“Our expectations, sad to say, have not been matched,” laments Jossam. “We are also yet to see our ‘beloved’ councillor (Davies Laini) making good of his campaign promise on the bridge,” Jossam, a mother of two, bares it all-an assertion Laini quickly dismisses.

“The villagers are not truthful either. Some weeks ago, I invited them to collect timber to lay over the said bridge. But they didn’t come. What else could I do?” wonders the Chitakale Ward councillor.

He adds: “I love Makaula a lot and I take it as my second home; no wonder, I always let it enjoy a lion’s share in most of my programmes within my capacity,” Laini says, adding: “I strongly urge them again to come and pick up their planks.”

Issuing out a strong appeal is one thing but enforcing it is quite another.

Now, Makaula’s sights are on EPM. In the tea producer giant, a former enemy, the villagers see a ‘saviour’.

“They promised us running water a decade ago despite the growing animosity between us,” reminisces VH Makaula, referring to the animosity that had emerged in 2001 following a bloody battle that the village and the company guards had fought over land. In that skirmish, one villager died while several others, including estate warriors, got wounded.

With enmity long buried, the village and the largest tea company opened a new page in their history. Both sides depend on each other in one way or another. But will the ‘liberator’ ever come to Makaula’s rescue, in particular the bridge?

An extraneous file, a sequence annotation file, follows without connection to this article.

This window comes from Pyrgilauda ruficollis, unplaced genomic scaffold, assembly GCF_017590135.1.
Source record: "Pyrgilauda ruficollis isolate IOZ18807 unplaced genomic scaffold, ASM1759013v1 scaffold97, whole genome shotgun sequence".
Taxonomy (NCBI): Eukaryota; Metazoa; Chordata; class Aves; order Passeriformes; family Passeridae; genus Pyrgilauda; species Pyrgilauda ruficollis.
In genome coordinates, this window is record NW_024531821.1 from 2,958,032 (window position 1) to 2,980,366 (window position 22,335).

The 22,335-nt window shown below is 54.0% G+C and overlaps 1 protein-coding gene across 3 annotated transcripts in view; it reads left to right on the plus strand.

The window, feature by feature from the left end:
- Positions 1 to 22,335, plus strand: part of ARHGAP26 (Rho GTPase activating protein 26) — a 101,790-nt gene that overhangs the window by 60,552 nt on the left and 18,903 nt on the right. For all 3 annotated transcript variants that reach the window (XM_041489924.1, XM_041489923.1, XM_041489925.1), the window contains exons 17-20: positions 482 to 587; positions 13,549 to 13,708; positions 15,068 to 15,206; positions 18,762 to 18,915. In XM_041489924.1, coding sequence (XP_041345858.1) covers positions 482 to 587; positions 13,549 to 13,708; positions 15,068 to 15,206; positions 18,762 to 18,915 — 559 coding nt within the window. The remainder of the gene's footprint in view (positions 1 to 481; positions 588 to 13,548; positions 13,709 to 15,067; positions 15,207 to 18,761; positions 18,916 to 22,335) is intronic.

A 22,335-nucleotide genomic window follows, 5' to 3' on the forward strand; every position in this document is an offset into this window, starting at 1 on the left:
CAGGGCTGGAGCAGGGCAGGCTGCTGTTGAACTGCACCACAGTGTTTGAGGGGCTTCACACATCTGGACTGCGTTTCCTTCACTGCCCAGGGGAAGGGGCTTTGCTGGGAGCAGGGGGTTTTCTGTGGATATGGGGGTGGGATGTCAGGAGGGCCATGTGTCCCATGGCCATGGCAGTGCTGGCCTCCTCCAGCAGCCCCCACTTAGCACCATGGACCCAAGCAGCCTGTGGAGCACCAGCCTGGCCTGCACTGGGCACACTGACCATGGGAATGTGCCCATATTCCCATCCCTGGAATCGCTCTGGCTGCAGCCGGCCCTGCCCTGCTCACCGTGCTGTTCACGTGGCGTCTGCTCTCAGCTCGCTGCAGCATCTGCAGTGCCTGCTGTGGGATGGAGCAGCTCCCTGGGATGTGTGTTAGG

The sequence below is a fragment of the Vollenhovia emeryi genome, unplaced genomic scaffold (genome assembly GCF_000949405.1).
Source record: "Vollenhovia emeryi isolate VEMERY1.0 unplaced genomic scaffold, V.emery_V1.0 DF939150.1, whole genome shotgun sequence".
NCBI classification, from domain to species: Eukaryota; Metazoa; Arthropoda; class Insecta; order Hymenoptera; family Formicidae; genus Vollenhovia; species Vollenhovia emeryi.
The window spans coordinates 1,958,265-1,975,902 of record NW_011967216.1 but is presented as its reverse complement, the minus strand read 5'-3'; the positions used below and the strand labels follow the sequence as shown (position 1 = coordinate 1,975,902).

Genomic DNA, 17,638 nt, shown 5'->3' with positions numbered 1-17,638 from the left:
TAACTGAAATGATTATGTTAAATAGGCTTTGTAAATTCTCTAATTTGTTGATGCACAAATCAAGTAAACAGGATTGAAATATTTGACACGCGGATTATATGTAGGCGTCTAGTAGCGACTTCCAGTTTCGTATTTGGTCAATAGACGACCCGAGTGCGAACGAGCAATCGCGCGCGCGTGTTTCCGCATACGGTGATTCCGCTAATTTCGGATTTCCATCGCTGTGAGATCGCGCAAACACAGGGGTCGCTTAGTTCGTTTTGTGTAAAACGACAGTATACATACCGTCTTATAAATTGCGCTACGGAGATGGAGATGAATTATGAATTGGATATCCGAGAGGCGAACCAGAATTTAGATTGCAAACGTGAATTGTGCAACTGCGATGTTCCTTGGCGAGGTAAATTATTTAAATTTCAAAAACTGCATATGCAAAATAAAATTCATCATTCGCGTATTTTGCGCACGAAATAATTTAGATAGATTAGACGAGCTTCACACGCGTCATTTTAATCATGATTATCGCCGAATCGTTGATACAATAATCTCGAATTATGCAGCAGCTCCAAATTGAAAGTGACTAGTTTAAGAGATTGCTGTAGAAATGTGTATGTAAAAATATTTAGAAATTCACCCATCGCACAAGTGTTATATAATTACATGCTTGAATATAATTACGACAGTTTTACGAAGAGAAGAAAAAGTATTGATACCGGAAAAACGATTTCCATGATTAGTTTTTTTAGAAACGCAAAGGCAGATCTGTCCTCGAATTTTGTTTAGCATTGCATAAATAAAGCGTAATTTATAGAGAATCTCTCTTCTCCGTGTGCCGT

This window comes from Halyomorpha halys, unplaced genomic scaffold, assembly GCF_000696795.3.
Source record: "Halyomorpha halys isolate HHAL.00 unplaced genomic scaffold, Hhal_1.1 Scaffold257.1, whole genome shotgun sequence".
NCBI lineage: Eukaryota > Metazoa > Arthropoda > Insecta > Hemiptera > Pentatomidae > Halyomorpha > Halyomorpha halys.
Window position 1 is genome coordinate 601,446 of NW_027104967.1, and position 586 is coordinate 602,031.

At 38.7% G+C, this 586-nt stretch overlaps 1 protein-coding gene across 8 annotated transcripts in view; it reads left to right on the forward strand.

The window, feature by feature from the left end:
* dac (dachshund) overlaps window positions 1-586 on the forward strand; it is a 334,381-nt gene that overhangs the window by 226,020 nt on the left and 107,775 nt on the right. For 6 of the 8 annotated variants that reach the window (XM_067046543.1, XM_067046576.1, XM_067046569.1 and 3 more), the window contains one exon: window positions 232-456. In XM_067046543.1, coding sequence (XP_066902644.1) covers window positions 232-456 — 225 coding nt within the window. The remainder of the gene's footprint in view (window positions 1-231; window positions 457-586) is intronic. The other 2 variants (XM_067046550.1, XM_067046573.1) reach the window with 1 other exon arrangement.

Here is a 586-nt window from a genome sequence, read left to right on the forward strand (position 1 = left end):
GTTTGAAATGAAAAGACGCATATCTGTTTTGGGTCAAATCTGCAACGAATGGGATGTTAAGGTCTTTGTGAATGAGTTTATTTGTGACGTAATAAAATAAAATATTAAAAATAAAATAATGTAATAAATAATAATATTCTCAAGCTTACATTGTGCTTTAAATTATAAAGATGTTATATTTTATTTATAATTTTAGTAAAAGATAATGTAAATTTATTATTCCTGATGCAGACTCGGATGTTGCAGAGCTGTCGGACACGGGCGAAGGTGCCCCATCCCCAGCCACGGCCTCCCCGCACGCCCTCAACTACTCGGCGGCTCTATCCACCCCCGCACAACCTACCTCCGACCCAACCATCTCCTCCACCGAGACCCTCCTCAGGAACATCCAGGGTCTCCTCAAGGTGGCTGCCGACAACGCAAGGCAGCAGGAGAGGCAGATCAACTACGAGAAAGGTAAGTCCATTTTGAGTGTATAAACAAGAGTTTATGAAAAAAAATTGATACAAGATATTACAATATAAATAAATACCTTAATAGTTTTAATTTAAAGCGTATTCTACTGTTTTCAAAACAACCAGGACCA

Actually not, admits Gedion Mothisa, EPM Group Human Resource Manager.

“We maintain bridges where our business interests are largely concentrated,” he says. “In the case of Makaula, we cannot commit ourselves to the said bridge since our tractors do not use that route when accessing our tea farmers.”

The writing is ominously on the wall.

However, all is not lost. The tea group pledged to provide running water to both Makaula and neighbouring Mikundi villages.

“We will furnish these two villages with potable water. It’s our obligation to do so,” Mothisa says.

Interestingly, international auditors, such as Fairtrade, Rainforest Alliance, among others, dictate tea manufacturing companies to take seriously their social and environmental obligations to society. Part of the proceeds from the tea sales, they argue, should trickle down to the communities.

And EPM is forthright: “We often give back to the communities in key areas such as health, sanitation, education and security in our attempt to help government in alleviating poverty,” says Mothisa, a former Mulanje district labour officer.

“Once again, we’re surely going to roll out the K20 million Makaula- Mikundi Water Project.”

Tellingly, people of Makaula want more than water, according to Sagwa.

“Having potable water is as good as having better bridges and improved road network,” he says.

“With good bridges, people can safely access safe water….With good bridges, schoolchildren can attain uninterrupted education since they cannot be cut off from school during rainy season.”

Ultimately, Makaula Bridge still cuts out a pathetic figure. It is really living a thousand tales: the failure by the villagers themselves to get it repaired; the continuous frustration of being used as a political platform, and its ultimate abandonment.

Only time will tell whether the bridge will ever be saved.